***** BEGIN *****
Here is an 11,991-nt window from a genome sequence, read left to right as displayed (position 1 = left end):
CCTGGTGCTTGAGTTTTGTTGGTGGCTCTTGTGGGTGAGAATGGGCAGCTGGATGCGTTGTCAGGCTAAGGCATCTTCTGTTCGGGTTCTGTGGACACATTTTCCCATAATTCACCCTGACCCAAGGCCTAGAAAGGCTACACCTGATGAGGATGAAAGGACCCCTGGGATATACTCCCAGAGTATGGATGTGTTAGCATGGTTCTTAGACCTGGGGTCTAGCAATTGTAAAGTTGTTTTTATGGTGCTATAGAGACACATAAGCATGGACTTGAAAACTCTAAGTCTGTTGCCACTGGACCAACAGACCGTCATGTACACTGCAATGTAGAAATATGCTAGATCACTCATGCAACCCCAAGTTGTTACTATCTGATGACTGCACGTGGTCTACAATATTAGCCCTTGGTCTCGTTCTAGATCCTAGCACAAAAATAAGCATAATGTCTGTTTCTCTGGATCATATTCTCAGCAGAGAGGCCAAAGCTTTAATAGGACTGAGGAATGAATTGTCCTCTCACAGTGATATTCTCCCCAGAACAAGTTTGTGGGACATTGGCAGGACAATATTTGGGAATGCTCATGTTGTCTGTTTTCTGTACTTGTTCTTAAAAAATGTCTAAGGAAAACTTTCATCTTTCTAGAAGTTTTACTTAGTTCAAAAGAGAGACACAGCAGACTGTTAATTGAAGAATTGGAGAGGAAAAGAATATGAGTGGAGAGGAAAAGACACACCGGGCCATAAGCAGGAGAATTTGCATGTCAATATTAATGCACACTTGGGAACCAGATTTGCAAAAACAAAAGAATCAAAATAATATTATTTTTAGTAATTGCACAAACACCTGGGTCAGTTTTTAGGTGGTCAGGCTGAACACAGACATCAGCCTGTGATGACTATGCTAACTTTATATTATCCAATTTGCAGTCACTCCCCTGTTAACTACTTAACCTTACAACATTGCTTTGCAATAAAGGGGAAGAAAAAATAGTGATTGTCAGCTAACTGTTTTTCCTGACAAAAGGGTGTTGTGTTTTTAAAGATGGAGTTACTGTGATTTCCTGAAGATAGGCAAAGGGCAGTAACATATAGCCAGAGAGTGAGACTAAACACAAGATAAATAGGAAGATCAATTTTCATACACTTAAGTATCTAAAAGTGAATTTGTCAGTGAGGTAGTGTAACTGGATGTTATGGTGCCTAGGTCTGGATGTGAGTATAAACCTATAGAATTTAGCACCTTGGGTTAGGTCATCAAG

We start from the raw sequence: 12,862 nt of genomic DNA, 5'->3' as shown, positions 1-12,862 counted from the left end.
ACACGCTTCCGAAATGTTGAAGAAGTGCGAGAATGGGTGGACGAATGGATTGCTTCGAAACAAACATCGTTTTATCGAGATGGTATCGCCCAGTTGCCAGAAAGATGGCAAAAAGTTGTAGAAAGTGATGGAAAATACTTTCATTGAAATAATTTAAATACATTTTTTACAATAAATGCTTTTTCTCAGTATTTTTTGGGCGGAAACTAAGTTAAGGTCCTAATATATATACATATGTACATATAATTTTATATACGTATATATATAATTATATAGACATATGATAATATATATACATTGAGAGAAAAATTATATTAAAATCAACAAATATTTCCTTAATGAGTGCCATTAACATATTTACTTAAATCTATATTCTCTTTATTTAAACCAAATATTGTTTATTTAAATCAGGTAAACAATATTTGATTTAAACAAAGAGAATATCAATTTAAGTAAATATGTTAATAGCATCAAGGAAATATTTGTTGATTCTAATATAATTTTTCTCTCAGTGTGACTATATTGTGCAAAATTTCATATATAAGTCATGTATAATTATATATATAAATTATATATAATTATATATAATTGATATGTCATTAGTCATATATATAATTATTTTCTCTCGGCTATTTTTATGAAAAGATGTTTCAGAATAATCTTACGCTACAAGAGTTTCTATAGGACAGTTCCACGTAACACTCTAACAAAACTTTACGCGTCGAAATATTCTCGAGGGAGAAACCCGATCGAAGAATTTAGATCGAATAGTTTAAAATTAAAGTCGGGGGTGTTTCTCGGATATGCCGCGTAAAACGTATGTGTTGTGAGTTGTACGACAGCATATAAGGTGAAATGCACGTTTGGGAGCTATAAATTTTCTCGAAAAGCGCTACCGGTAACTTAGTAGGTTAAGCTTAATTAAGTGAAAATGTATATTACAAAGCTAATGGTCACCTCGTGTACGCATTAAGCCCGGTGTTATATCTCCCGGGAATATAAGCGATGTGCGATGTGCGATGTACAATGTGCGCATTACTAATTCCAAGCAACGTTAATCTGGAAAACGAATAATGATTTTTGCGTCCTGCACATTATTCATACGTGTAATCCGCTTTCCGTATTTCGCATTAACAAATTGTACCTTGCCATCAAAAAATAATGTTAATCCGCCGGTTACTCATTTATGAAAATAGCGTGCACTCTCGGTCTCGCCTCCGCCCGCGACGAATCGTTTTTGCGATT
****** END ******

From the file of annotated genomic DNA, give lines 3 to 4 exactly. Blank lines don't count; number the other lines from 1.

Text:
We start from the raw sequence: 12,862 nt of genomic DNA, 5'->3' as shown, positions 1-12,862 counted from the left end.
ACACGCTTCCGAAATGTTGAAGAAGTGCGAGAATGGGTGGACGAATGGATTGCTTCGAAACAAACATCGTTTTATCGAGATGGTATCGCCCAGTTGCCAGAAAGATGGCAAAAAGTTGTAGAAAGTGATGGAAAATACTTTCATTGAAATAATTTAAATACATTTTTTACAATAAATGCTTTTTCTCAGTATTTTTTGGGCGGAAACTAAGTTAAGGTCCTAATATATATACATATGTACATATAATTTTATATACGTATATATATAATTATATAGACATATGATAATATATATACATTGAGAGAAAAATTATATTAAAATCAACAAATATTTCCTTAATGAGTGCCATTAACATATTTACTTAAATCTATATTCTCTTTATTTAAACCAAATATTGTTTATTTAAATCAGGTAAACAATATTTGATTTAAACAAAGAGAATATCAATTTAAGTAAATATGTTAATAGCATCAAGGAAATATTTGTTGATTCTAATATAATTTTTCTCTCAGTGTGACTATATTGTGCAAAATTTCATATATAAGTCATGTATAATTATATATATAAATTATATATAATTATATATAATTGATATGTCATTAGTCATATATATAATTATTTTCTCTCGGCTATTTTTATGAAAAGATGTTTCAGAATAATCTTACGCTACAAGAGTTTCTATAGGACAGTTCCACGTAACACTCTAACAAAACTTTACGCGTCGAAATATTCTCGAGGGAGAAACCCGATCGAAGAATTTAGATCGAATAGTTTAAAATTAAAGTCGGGGGTGTTTCTCGGATATGCCGCGTAAAACGTATGTGTTGTGAGTTGTACGACAGCATATAAGGTGAAATGCACGTTTGGGAGCTATAAATTTTCTCGAAAAGCGCTACCGGTAACTTAGTAGGTTAAGCTTAATTAAGTGAAAATGTATATTACAAAGCTAATGGTCACCTCGTGTACGCATTAAGCCCGGTGTTATATCTCCCGGGAATATAAGCGATGTGCGATGTGCGATGTACAATGTGCGCATTACTAATTCCAAGCAACGTTAATCTGGAAAACGAATAATGATTTTTGCGTCCTGCACATTATTCATACGTGTAATCCGCTTTCCGTATTTCGCATTAACAAATTGTACCTTGCCATCAAAAAATAATGTTAATCCGCCGGTTACTCATTTATGAAAATAGCGTGCACTCTCGGTCTCGCCTCCGCCCGCGACGAATCGTTTTTGCGATT